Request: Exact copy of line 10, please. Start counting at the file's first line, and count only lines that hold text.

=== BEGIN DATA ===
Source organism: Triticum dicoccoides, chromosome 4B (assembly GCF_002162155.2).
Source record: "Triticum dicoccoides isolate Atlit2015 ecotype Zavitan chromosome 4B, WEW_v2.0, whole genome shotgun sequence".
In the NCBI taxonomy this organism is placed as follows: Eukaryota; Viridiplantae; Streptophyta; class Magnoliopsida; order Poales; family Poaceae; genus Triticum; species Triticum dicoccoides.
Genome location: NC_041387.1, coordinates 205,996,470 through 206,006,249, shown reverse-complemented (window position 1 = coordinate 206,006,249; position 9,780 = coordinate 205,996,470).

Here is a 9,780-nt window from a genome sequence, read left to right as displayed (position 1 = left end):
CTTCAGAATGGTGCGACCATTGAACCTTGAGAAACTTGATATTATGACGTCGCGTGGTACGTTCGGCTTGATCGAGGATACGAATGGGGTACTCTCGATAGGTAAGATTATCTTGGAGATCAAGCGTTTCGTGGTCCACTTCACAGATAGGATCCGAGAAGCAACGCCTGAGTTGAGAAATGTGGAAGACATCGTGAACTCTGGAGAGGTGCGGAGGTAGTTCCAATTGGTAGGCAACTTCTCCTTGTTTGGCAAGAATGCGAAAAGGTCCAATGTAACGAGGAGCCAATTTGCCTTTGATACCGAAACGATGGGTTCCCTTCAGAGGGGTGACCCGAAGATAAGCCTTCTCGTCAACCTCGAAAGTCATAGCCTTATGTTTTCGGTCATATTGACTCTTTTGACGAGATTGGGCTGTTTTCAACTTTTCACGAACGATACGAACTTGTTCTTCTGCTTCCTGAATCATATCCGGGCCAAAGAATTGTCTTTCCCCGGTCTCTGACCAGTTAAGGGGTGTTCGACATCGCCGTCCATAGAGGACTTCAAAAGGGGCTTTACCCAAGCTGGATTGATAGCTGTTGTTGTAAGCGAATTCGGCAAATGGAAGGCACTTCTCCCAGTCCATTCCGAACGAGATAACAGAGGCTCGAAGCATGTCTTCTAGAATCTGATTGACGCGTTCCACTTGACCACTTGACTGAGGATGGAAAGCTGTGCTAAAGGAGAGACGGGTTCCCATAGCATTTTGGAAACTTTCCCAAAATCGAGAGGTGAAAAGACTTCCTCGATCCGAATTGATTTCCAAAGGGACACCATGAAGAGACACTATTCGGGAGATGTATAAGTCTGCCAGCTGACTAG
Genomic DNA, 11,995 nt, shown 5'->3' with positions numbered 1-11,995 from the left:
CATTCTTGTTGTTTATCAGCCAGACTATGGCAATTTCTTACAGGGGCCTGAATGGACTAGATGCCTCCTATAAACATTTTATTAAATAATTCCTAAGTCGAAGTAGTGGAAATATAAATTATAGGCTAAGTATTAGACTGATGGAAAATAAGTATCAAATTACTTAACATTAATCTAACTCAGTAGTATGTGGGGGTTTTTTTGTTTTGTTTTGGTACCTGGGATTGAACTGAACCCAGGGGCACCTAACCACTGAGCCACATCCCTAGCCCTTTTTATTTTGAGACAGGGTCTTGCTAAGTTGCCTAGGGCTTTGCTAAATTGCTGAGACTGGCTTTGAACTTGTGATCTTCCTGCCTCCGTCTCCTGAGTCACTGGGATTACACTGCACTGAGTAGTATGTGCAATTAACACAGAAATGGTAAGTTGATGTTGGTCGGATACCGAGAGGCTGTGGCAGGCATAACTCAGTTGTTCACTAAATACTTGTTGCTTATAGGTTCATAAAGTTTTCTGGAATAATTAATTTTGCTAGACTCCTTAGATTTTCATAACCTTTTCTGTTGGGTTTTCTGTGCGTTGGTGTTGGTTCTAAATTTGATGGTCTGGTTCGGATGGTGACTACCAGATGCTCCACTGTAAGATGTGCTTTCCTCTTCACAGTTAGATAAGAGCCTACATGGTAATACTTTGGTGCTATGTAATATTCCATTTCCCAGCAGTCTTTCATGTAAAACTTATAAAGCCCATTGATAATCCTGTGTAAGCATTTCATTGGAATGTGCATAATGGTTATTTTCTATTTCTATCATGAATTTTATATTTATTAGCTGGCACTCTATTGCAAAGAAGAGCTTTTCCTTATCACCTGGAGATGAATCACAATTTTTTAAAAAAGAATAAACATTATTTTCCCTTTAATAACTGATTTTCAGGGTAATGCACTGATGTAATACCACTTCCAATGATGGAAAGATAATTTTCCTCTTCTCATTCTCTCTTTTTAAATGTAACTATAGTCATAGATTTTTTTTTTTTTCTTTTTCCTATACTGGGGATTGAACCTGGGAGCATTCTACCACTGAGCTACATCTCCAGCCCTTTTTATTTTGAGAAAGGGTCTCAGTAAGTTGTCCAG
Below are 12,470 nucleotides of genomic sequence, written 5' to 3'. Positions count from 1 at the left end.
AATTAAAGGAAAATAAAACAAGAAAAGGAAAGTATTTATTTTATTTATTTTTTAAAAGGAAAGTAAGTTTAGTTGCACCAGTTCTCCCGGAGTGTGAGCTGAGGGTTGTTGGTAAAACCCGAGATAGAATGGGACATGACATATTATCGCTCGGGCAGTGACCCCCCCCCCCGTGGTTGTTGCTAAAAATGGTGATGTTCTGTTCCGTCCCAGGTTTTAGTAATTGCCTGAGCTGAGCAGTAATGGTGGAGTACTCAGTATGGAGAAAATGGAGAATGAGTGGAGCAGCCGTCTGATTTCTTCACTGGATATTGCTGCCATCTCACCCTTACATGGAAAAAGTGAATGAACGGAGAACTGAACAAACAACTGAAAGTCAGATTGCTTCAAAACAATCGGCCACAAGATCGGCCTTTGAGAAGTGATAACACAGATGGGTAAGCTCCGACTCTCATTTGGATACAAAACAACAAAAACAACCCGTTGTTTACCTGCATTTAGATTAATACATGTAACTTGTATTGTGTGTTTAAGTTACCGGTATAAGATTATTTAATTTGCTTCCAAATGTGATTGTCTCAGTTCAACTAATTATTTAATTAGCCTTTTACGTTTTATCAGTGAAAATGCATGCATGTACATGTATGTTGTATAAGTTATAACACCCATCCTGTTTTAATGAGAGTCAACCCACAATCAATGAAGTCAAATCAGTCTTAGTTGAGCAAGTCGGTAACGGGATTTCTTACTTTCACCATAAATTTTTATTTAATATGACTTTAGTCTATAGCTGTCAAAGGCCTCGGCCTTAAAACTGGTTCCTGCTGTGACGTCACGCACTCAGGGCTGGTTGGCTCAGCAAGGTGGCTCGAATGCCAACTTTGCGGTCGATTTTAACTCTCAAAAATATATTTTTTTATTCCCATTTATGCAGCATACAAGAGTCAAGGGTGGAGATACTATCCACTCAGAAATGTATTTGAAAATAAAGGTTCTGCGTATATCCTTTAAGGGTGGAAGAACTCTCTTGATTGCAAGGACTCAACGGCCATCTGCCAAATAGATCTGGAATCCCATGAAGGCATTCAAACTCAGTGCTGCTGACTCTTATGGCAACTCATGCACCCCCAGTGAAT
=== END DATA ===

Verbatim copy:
AATTAAAGGAAAATAAAACAAGAAAAGGAAAGTATTTATTTTATTTATTTTTTAAAAGGAAAGTAAGTTTAGTTGCACCAGTTCTCCCGGAGTGTGAGCTGAGGGTTGTTGGTAAAACCCGAGATAGAATGGGACATGACATATTATCGCTCGGGCAGTGACCCCCCCCCCCGTGGTTGTTGCTAAAAATGGTGATGTTCTGTTCCGTCCCAGGTTTTAGTAATTGCCTGAGCTGAGCAGTAATGGTGGAGTACTCAGTATGGAGAAAATGGAGAATGAGTGGAGCAGCCGTCTGATTTCTTCACTGGATATTGCTGCCATCTCACCCTTACATGGAAAAAGTGAATGAACGGAGAACTGAACAAACAACTGAAAGTCAGATTGCTTCAAAACAATCGGCCACAAGATCGGCCTTTGAGAAGTGATAACACAGATGGGTAAGCTCCGACTCTCATTTGGATACAAAACAACAAAAACAACCCGTTGTTTACCTGCATTTAGATTAATACATGTAACTTGTATTGTGTGTTTAAGTTACCGGTATAAGATTATTTAATTTGCTTCCAAATGTGATTGTCTCAGTTCAACTAATTATTTAATTAGCCTTTTACGTTTTATCAGTGAAAATGCATGCATGTACATGTATGTTGTATAAGTTATAACACCCATCCTGTTTTAATGAGAGTCAACCCACAATCAATGAAGTCAAATCAGTCTTAGTTGAGCAAGTCGGTAACGGGATTTCTTACTTTCACCATAAATTTTTATTTAATATGACTTTAGTCTATAGCTGTCAAAGGCCTCGGCCTTAAAACTGGTTCCTGCTGTGACGTCACGCACTCAGGGCTGGTTGGCTCAGCAAGGTGGCTCGAATGCCAACTTTGCGGTCGATTTTAACTCTCAAAAATATATTTTTTTATTCCCATTTATGCAGCATACAAGAGTCAAGGGTGGAGATACTATCCACTCAGAAATGTATTTGAAAATAAAGGTTCTGCGTATATCCTTTAAGGGTGGAAGAACTCTCTTGATTGCAAGGACTCAACGGCCATCTGCCAAATAGATCTGGAATCCCATGAAGGCATTCAAACTCAGTGCTGCTGACTCTTATGGCAACTCATGCACCCCCAGTGAAT